As much as I loved Stephen Sondheim as the composer of some of my favorite songs, I was even more taken by him as a teacher and raconteur.
He came to that first profession because he was fortunate to have as a neighbor Oscar Hammerstein II, as in Rodgers and. Here’s a story I’ve heard him tell. “In 1945, Sondheim presented his first musical, By George, to Hammerstein, who told him: ‘It’s the worst thing I’ve ever read. It was terrible, and if you want to know why it’s terrible, I’ll tell you.’
“Hammerstein taught him how to construct a musical. ‘I dare say, at the risk of hyperbole, that I learned more that afternoon than most people learn about songwriting in a lifetime.”
Has anyone so talented been so hard on himself? His books Finishing The Hat (2010) and Look, I Made A Hat (2011) collect lyrics with Attendant Comments, Anecdotes, et al. They are very entertaining additions to my book collection. In fact, they reside perhaps a meter away from where I sit in the office. The former was my favorite book that year.
A massive body of work
I wrote how Leonard Bernstein, another of his teachers, kept him from using the obvious profanity at the end of Gee, Officer Krupke. Of course, as I’ve noted repeatedly, West Side Story is my favorite musical. Its creation and evolution from the stage to the movie have long fascinated me.
“The first show for which Sondheim wrote both the music and lyrics was A Funny Thing Happened on the Way to the Forum.” Comedy Night is a grand opening piece. I recall that from seeing a production of it back in the early 1970s. At some point years ago, I’ve actually sung the title tune from Anyone Can Whistle. My daughter was in a variation of his Assassins, which is difficult music indeed. I’ve seen the movie Into The Woods.
And I haven’t even mentioned Gypsy or Company or Follies or A Little Night Music. He received a Pulitzer Prize in 1985 for Sunday in the Park with George. As the Boston Globe asked, “Who else would write a musical about a vengeful barber whose victims are turned into meat pies (‘Sweeney Todd’)?”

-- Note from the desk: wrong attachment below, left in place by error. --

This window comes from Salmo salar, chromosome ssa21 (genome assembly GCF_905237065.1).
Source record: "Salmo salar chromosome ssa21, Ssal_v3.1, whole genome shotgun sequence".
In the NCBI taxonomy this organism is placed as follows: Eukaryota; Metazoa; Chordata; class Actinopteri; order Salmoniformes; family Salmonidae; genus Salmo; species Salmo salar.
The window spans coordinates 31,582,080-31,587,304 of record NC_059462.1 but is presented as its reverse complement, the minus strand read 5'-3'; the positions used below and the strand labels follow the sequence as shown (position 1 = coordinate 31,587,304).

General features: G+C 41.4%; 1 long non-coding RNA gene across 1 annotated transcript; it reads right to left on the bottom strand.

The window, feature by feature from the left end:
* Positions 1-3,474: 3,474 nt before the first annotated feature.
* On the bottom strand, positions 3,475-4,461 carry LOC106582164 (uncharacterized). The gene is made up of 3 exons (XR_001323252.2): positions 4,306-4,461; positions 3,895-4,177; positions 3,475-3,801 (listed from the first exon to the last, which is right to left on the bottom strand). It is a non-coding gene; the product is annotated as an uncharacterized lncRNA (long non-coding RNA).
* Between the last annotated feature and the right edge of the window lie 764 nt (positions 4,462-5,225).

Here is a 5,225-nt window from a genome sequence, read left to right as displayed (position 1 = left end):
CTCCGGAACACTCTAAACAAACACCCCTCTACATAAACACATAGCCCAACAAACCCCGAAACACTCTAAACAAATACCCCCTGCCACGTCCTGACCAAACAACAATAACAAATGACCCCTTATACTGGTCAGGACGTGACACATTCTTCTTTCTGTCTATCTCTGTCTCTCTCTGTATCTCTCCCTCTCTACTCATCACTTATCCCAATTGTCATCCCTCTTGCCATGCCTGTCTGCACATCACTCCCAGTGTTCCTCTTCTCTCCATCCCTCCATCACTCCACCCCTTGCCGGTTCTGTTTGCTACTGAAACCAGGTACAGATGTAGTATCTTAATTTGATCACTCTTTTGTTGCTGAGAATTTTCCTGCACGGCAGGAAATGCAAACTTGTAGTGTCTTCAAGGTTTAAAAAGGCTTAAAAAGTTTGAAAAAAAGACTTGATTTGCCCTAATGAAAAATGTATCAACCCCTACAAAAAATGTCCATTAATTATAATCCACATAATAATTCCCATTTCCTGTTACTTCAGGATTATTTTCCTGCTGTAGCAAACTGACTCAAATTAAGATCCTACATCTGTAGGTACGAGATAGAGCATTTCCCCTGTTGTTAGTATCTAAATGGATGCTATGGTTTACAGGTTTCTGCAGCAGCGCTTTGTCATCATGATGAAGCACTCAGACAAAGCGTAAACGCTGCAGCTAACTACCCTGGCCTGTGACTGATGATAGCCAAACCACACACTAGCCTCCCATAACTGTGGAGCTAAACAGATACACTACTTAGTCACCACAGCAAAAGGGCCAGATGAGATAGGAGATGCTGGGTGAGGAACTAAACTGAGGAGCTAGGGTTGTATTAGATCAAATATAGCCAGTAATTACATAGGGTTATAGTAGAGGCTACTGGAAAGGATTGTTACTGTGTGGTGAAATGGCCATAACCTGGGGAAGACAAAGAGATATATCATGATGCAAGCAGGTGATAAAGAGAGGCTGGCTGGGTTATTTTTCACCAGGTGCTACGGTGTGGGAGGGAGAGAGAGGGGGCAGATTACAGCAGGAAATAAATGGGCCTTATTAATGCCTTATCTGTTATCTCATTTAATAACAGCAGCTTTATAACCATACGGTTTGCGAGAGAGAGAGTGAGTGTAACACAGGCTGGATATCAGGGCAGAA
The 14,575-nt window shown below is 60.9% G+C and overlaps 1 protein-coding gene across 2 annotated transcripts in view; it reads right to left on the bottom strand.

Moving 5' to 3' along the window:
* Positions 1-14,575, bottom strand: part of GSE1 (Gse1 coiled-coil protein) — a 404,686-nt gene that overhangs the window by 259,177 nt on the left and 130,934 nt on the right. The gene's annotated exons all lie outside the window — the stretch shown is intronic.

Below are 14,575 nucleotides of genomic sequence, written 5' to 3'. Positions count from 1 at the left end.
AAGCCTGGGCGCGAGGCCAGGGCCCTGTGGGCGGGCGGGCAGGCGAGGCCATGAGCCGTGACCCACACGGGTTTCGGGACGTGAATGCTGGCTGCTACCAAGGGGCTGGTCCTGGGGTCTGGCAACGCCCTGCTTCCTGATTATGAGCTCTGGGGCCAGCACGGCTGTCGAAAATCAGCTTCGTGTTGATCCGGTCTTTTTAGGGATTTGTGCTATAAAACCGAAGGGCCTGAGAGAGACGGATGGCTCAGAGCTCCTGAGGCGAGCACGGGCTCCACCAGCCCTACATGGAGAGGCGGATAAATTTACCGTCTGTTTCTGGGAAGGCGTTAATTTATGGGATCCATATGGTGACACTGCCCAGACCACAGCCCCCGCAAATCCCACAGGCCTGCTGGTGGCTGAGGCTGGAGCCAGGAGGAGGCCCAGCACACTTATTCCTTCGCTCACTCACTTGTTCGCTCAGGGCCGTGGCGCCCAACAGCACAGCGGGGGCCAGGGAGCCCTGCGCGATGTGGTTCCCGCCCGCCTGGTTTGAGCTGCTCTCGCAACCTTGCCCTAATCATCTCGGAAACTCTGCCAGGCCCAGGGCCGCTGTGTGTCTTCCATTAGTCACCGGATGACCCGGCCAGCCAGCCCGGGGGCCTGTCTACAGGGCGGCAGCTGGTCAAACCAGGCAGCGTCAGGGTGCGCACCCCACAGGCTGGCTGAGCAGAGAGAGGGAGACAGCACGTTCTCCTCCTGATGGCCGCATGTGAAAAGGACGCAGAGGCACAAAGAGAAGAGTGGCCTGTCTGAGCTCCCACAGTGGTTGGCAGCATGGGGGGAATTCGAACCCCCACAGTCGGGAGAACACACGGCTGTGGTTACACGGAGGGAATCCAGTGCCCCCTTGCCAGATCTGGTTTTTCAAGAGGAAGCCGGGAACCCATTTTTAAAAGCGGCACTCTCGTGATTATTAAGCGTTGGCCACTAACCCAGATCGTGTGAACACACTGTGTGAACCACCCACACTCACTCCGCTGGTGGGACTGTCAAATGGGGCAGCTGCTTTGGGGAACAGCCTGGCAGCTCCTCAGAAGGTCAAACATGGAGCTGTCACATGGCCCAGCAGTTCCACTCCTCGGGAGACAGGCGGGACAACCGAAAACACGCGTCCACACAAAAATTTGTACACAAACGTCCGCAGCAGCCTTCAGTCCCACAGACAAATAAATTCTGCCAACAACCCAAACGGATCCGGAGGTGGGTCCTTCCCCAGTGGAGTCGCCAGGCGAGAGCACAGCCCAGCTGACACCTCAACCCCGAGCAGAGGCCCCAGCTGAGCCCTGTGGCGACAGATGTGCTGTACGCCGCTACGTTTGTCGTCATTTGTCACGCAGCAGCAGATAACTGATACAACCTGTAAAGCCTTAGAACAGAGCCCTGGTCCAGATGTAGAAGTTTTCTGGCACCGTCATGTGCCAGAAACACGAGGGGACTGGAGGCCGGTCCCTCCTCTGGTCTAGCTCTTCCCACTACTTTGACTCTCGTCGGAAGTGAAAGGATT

Ken Levine notes an even earlier credit, on a television show.
Words that rhyme
Here’s something I find intriguing. He believed “words that are spelled differently, but sound alike, such as rougher and suffer, engage the listener more than those spelled similarly, rougher and tougher… ‘I have got a rhyme in ‘Passion,’ colonel, and journal. Now, you look at them on paper, they seem to have no relation to each other at all. So, when you rhyme them, it’s, ooh, you know?'” I believe he is correct.
Mark Evanier has linked to Sondheim-related material dozens of times. As he noted: “If you have ever wanted to write songs or plays — or really anything — you will enjoy this conversation between Adam Guettel and Stephen Sondheim. It’s just two guys who write great stuff for the Broadway stage sitting around and yakking…”
Evanier also posted Send In The Clowns, sung by Bernadette Peters, generally considered the greatest interpreter of Sondheim’s work, with the composer on the piano. And Everybody Wants To Be Sondheim, a “song written by — and performed here by — Alan Chapman.” In fact, just go to Mark’s site and search Stephen’s name.
Stephen Sondheim received nine Tony Awards, an Oscar, eight Grammys, the Laurence Olivier Award, the Kennedy Center Honors (1993), and the Presidential Medal of Freedom (2015). He was 91.